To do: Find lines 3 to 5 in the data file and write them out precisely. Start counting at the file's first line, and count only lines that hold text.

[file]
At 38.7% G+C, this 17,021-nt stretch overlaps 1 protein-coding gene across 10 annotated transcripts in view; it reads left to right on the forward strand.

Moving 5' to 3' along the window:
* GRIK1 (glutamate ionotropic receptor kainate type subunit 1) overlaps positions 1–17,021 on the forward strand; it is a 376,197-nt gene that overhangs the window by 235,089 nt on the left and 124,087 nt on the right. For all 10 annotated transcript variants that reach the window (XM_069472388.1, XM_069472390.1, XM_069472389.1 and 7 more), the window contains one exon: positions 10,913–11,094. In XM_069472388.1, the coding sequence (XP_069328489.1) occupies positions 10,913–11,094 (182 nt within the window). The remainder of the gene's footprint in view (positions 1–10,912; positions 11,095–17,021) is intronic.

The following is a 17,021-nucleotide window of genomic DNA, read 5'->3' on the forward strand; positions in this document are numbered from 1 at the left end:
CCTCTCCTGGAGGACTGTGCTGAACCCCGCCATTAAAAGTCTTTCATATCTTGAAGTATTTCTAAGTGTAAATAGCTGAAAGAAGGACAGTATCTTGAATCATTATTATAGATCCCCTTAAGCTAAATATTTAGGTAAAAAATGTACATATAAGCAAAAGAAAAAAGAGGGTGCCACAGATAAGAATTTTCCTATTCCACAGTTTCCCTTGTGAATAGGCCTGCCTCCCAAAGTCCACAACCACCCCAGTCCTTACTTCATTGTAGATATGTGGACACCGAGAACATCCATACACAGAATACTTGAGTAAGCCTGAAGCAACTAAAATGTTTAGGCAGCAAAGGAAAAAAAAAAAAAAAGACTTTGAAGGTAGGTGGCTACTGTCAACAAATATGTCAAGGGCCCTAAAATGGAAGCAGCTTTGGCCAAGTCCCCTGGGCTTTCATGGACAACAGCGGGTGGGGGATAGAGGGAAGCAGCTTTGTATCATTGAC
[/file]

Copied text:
* GRIK1 (glutamate ionotropic receptor kainate type subunit 1) overlaps positions 1–17,021 on the forward strand; it is a 376,197-nt gene that overhangs the window by 235,089 nt on the left and 124,087 nt on the right. For all 10 annotated transcript variants that reach the window (XM_069472388.1, XM_069472390.1, XM_069472389.1 and 7 more), the window contains one exon: positions 10,913–11,094. In XM_069472388.1, the coding sequence (XP_069328489.1) occupies positions 10,913–11,094 (182 nt within the window). The remainder of the gene's footprint in view (positions 1–10,912; positions 11,095–17,021) is intronic.

The following is a 17,021-nucleotide window of genomic DNA, read 5'->3' on the forward strand; positions in this document are numbered from 1 at the left end:
CCTCTCCTGGAGGACTGTGCTGAACCCCGCCATTAAAAGTCTTTCATATCTTGAAGTATTTCTAAGTGTAAATAGCTGAAAGAAGGACAGTATCTTGAATCATTATTATAGATCCCCTTAAGCTAAATATTTAGGTAAAAAATGTACATATAAGCAAAAGAAAAAAGAGGGTGCCACAGATAAGAATTTTCCTATTCCACAGTTTCCCTTGTGAATAGGCCTGCCTCCCAAAGTCCACAACCACCCCAGTCCTTACTTCATTGTAGATATGTGGACACCGAGAACATCCATACACAGAATACTTGAGTAAGCCTGAAGCAACTAAAATGTTTAGGCAGCAAAGGAAAAAAAAAAAAAAAGACTTTGAAGGTAGGTGGCTACTGTCAACAAATATGTCAAGGGCCCTAAAATGGAAGCAGCTTTGGCCAAGTCCCCTGGGCTTTCATGGACAACAGCGGGTGGGGGATAGAGGGAAGCAGCTTTGTATCATTGAC